Patrons: Momo and Cunningham with E2A

In 1960, Cunningham ran a prototype E-Type (ed. note: E2A) and three Corvettes at Le Mans. It may seem odd that Cunningham would run Corvettes. After all, they were the competition. But they were American cars, and that was important to Briggs. We broke in the cars at Bridgehampton, and before we flew over, we raced at Roosevelt field...they had races in the parking lot there in the early days of racing. At Le Mans, the E was driven by Gurney and Hansgen, it left the race early. Then it started to rain. Two of the Corvettes crashed. That left one Corvette, which I was co-driving with John Fitch. The car required very frequent pit stops...once every hour and a half, because we had the biggest engine, a real gas-guzzler. When I took over for the final run, Fitch said, "watch the temperature, it's creeping up". No sooner had I taken the wheel, the temperature gauge pegged. Le Mans has a lot of rules...you can't add fluids unless you are at a scheduled stop for gas, so I had to find a way to finish. It was my job to do that: imagine the whole million dollar effort, fifty people involved, and not even finishing. I would stop every few laps, the crew had some dry ice which was being used to keep the Cokes cold...they'd pack some ice around the head, and I'd be off. It was like walking on eggs, but I brought it home. I won the GT class, just as the engine gave out, a very dramatic finish. There were a lot of American GI's at that race, we had more attention than the winners!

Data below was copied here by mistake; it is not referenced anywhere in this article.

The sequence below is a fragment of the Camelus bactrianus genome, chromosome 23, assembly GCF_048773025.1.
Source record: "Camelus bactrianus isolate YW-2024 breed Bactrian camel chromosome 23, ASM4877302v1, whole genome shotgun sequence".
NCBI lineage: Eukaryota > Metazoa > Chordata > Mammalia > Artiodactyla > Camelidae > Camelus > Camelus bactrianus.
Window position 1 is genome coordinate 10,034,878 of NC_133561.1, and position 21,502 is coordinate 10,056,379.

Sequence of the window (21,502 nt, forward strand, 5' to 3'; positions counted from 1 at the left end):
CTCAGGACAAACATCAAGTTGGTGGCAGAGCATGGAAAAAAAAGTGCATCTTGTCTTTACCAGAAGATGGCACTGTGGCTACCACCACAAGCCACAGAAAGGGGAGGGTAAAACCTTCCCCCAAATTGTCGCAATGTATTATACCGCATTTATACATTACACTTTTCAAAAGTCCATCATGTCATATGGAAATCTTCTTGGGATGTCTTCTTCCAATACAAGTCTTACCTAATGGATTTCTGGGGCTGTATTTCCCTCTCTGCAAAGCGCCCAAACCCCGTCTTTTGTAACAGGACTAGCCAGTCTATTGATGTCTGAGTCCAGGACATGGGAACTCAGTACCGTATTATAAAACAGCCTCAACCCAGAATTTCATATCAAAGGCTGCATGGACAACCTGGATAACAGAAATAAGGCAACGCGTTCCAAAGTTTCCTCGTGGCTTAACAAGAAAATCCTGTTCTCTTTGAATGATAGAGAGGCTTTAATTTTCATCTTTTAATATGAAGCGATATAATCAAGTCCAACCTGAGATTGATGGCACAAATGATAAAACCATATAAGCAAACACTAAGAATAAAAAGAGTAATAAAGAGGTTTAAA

I was on the Cunningham team. Back in the States, we went out to Bridgehampton with a couple of Lister Jags...very fast cars. I knew Bridgehampton very well, and I found myself in a dice with Hansgen. I was right on him, but in the excitement I missed a shift. The one thing you didn't do on the Cunningham team was over rev. When I stopped in the pits, Briggs looked at the telltale, and I had been 1000 over...he threw me off the team.

Chasing Hansgen in a Lister

I drove Ferrari's again in 1961 and 1962, finishing sixth each time, but in 1963 I was invited back to drive for Cunningham. I had developed a reputation as a finisher while with the Ferrari team, this was very important to Briggs. I was very excited to drive a Jaguar at Le Mans. I still remember seeing the Lightweights at Briggs's shop in Queens.

That year, I paid my own way over. As a car dealer, I had discovered that I could buy cars in Europe cheaply and ship them back for sale in the States, it would pay for my racing. You would think that after being thrown off the team in '60, I would now be very careful. But on that trip, I bought a Rolls for not much money...I never paid more than $3000 for those cars. Hansgen and I went to pick it up, and decided to take it on a test drive to Normandy...we reached a point where the road split...one way Normandy, the other Paris. So it was Paris. When we got back to the hotel, we were late and a bit drunk, and Momo and Cunningham were furious.